The Female Voice is Taking Over
Have you ever noticed that Alexa and Siri have a female voice? Or that most GPS systems do? Is it just a coincidence?
“68% voiced by females”.
In 2020 of all of Voice Talent Online’s voice over projects worldwide, 68% were voiced by females. Two thirds!
In the voiceover industry, we are used to customers requesting different kind of voices, accents, and languages for their projects. When contacting us, most customers already know what type of voice they are looking for. That is, the gender and style of voiceover artist they may want to use.
VTO female stats
But why do some choose a female voice over a male one and vice versa?
“83% recorded by female voice talents.”
At Voice Talent Online, of all phone messages that we recorded last year, 83% were recorded by female voice talents.
“95% recorded by female voice talents.”
Of all medical projects we carried out in 2020, 95% were recorded by female voiceover artists.
“38% recorded by female voices”.
Interestingly though, there is an exception to this strong trend. If we look at business-to-business presentations, only 38% were recorded by female talents.
Research indicates that people consider female voices trustworthy and helpful. But although we have made a lot of progress in getting females heard, could there still potentially be a global view that a female voice is deemed more nurturing or secretarial, whilst a male voice is considered more business-like and authoritative?
Theories about the female voice
According to Rebecca Zorach, director of the Social Media Project at the University of Chicago’s Center for the Study of Gender and Sexuality, that could still be the case:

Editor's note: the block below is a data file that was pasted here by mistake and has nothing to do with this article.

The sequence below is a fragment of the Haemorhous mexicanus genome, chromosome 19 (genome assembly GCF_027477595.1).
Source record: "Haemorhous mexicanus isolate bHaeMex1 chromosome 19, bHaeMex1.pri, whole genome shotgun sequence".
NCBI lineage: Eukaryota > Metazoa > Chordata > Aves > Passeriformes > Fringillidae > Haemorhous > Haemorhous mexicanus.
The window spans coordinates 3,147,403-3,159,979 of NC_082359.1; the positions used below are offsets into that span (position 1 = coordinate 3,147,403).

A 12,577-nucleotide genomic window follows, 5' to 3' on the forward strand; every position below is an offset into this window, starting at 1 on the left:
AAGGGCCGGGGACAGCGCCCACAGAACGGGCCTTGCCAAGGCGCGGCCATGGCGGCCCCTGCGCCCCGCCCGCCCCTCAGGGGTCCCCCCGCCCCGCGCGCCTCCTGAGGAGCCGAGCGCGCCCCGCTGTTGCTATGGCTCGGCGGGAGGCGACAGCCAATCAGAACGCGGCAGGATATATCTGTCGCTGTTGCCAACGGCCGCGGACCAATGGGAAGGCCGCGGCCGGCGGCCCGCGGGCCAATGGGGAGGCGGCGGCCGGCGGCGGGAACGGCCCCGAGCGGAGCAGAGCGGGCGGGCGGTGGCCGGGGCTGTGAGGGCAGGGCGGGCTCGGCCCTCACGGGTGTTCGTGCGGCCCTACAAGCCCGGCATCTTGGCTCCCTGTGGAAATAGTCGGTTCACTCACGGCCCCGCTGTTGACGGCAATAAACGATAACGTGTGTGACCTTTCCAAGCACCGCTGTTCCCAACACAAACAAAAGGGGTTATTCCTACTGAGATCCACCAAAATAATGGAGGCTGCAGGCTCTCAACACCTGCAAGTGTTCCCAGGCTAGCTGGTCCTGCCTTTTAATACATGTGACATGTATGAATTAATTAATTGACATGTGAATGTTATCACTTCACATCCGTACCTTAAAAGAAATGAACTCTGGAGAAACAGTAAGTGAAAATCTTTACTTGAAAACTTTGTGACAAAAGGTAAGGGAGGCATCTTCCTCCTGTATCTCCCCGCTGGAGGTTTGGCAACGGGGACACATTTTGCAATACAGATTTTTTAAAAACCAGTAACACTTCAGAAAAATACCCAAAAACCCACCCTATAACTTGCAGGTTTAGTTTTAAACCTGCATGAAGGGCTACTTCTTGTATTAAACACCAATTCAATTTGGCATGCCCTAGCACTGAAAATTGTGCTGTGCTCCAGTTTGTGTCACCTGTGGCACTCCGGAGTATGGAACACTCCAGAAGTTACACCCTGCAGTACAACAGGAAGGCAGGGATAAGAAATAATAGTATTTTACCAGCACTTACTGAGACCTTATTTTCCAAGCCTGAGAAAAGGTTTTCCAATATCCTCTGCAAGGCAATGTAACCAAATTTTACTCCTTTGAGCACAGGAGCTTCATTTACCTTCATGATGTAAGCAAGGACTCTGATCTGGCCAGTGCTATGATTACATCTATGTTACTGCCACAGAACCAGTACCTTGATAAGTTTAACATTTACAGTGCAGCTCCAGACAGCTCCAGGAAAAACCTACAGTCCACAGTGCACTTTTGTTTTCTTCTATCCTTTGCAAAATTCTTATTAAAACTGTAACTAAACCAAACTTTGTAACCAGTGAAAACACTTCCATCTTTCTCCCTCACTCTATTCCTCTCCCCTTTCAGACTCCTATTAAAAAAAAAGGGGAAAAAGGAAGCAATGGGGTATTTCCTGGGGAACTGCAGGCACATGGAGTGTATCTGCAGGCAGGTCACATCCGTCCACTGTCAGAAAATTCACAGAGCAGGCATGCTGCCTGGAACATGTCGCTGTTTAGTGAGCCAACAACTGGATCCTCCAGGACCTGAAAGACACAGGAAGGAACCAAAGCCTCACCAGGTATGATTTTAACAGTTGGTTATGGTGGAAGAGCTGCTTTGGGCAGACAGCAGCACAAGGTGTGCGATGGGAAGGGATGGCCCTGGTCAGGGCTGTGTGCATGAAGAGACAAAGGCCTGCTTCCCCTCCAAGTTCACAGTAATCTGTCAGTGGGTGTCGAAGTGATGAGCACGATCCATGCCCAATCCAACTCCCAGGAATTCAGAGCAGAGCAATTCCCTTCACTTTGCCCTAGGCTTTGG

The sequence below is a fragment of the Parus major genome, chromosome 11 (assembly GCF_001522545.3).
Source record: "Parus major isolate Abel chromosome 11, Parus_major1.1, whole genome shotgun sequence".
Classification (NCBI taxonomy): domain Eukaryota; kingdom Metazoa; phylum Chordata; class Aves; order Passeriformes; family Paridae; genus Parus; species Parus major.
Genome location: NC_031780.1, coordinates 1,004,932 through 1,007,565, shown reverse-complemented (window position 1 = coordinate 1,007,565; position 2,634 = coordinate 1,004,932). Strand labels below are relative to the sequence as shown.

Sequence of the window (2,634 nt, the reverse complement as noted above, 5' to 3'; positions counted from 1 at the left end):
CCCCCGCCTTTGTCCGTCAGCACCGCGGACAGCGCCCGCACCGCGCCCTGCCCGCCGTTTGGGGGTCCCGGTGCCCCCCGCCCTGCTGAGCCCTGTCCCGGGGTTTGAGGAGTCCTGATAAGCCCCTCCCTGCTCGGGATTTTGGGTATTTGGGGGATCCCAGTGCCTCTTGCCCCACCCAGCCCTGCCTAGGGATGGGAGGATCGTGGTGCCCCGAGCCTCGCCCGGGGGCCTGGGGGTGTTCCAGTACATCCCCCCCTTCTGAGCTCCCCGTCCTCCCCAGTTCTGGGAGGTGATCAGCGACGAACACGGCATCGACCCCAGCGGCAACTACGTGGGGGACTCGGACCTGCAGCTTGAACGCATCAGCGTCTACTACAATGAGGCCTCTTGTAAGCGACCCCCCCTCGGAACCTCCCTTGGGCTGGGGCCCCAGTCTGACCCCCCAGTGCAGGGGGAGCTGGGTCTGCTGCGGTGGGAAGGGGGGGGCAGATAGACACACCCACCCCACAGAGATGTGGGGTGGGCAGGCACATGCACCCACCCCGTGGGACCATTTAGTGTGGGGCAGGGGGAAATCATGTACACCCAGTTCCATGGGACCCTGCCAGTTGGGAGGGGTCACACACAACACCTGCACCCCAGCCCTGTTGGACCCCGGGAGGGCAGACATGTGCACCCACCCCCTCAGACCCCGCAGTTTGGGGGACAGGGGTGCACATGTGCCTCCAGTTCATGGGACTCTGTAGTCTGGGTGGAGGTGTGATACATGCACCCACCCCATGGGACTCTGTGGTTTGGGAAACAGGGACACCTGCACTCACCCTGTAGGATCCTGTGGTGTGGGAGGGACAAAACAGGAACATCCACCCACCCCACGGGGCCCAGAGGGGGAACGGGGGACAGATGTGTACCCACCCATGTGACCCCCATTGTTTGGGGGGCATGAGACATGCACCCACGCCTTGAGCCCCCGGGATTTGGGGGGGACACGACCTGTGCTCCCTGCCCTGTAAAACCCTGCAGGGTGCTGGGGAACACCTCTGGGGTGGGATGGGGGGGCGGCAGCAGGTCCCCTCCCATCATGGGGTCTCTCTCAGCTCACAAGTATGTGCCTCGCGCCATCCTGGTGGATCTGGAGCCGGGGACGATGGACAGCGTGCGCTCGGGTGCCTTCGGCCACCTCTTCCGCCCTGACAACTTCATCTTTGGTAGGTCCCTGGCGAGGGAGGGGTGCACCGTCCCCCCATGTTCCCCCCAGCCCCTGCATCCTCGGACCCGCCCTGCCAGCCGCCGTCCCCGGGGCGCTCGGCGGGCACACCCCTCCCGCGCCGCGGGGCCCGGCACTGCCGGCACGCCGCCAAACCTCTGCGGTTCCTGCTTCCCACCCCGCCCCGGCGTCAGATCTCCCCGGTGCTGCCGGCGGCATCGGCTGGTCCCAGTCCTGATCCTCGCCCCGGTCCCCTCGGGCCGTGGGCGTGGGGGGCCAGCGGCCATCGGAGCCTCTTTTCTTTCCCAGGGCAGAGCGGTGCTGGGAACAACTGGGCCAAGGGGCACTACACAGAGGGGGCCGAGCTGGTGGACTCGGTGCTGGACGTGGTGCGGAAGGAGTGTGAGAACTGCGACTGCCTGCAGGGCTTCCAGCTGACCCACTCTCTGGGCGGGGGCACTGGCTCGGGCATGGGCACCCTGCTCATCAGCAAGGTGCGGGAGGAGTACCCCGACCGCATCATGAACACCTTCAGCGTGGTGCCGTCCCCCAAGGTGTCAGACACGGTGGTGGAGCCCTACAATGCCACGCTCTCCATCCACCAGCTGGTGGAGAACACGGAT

“Voices intended to convey authority (such as voice-over narration in films) tend to be male. So yes, probably these compliant female robot voices reinforce gender stereotypes, not just because they serve the user but because the technology itself is about communication and relationships (areas that women are presumed to be good at).”
We think this is an interesting theory!
An article in The New York Times mentions another interesting issue on why developers of technology might prefer to use female voices. “Owners of devices are not threatened by them — and thus are less inclined to question how much data they are collecting, and what it might be used for”.
We hope that these fascinating theories are not truly the reason for this very clear pattern of gender assignment within voiceover work. But we think they are compelling nonetheless.
What’s the verdict?
So, is it wrong if a company wants a female voice for telephone recordings because humans instinctively pre-judge a female voice to be more welcoming? Or if technology developers use a female voice because we subconsciously consider it more helpful and less intimidating?
VTO says “Absolutely not”. The fact that we are already asking ourselves these questions shows how far we have moved forward! Let’s celebrate the progress made to-date. 68% of our worldwide customer projects have been voiced by females! Two thirds! As a voiceover company, we can genuinely say that we are playing our part in making the female voice heard today… and maybe even taking over in the future 😊